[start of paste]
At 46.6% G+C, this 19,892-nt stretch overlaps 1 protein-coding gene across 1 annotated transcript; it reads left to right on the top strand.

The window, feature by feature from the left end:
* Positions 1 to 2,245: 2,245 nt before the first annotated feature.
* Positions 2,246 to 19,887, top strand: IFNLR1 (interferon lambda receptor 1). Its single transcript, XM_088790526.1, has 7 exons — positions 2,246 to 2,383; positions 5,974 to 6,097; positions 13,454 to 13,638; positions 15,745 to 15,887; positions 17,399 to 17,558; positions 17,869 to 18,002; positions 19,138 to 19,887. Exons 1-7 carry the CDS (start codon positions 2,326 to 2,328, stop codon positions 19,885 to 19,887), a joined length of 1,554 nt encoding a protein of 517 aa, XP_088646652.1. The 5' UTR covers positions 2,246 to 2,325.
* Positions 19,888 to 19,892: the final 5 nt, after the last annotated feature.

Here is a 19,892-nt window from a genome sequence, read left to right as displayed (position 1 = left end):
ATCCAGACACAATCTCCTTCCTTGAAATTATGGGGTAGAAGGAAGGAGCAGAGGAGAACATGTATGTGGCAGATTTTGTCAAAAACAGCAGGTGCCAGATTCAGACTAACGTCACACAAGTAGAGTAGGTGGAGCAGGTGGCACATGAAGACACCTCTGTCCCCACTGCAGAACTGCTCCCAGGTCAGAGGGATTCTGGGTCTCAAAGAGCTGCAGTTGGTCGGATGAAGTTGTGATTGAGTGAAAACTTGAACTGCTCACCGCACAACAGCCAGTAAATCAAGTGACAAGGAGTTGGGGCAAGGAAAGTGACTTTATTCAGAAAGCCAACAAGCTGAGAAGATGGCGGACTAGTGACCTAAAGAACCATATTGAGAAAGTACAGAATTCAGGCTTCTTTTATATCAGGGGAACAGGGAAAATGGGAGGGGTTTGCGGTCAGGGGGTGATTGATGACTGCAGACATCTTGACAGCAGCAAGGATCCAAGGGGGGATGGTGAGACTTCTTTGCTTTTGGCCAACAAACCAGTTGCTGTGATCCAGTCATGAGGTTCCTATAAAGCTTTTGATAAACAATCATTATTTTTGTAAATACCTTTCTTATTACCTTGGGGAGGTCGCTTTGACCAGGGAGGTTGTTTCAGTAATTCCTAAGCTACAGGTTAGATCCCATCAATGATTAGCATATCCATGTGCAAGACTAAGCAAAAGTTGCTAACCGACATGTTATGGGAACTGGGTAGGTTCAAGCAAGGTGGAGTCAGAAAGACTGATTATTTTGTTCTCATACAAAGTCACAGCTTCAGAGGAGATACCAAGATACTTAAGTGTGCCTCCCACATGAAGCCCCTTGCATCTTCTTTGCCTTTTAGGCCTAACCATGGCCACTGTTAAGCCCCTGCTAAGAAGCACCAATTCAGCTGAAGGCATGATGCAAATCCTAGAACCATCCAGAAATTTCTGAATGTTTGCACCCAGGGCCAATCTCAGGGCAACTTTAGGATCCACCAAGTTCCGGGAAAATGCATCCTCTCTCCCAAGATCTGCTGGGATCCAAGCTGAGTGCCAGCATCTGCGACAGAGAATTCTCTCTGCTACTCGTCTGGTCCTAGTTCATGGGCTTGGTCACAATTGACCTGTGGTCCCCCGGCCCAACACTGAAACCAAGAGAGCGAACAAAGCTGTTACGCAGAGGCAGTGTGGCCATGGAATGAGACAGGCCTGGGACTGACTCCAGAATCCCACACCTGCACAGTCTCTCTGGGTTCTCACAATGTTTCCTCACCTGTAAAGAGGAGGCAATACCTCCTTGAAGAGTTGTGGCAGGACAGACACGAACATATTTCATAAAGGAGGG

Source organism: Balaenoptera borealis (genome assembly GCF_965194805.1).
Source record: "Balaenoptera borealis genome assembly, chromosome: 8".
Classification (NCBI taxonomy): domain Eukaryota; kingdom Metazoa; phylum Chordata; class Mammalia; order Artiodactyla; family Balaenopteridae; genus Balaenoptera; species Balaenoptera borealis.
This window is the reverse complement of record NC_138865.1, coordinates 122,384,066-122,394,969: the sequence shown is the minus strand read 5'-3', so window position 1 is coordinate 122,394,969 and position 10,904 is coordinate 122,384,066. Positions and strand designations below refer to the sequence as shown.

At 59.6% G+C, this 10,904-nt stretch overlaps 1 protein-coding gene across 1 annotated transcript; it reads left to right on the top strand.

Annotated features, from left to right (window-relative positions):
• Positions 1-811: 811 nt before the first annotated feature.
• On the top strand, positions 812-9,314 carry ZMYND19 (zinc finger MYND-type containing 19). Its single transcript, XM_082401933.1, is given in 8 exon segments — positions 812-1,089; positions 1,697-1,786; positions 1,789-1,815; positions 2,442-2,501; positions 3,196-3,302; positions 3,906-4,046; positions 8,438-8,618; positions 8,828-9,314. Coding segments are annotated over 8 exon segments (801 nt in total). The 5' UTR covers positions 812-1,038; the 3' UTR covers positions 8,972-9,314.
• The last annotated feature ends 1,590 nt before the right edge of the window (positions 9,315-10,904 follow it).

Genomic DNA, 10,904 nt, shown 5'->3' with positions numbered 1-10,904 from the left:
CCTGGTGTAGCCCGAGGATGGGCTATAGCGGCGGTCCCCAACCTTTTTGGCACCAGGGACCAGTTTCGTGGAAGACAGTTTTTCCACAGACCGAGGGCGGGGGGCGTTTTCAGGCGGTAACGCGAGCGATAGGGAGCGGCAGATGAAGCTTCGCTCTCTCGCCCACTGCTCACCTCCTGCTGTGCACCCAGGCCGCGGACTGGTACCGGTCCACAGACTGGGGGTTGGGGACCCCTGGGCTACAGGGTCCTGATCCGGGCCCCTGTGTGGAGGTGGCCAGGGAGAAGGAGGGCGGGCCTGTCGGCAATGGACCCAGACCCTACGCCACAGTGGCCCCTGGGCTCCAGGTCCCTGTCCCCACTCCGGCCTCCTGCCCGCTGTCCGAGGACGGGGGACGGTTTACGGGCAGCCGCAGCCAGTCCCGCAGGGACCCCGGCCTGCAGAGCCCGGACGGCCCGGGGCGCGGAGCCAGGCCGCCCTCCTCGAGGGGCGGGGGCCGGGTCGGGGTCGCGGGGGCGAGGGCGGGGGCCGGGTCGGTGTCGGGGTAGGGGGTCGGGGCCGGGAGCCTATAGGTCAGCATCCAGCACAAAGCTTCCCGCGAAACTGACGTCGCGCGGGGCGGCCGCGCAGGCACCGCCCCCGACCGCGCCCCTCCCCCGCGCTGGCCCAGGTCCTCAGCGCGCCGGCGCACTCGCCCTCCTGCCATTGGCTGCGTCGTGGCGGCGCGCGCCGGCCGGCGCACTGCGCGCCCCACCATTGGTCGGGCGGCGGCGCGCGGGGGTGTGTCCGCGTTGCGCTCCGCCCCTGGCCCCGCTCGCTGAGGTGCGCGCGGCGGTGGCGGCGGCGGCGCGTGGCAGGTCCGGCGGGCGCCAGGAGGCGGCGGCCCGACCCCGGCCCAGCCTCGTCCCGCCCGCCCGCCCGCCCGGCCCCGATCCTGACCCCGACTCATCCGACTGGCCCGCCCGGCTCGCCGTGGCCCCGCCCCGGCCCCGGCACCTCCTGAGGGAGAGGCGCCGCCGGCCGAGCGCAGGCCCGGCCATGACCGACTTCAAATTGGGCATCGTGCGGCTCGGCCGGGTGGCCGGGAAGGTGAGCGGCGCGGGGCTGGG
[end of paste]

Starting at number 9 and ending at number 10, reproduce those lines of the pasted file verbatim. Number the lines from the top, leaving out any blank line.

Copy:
Source record: "Balaenoptera borealis genome assembly, chromosome: 8".
Classification (NCBI taxonomy): domain Eukaryota; kingdom Metazoa; phylum Chordata; class Mammalia; order Artiodactyla; family Balaenopteridae; genus Balaenoptera; species Balaenoptera borealis.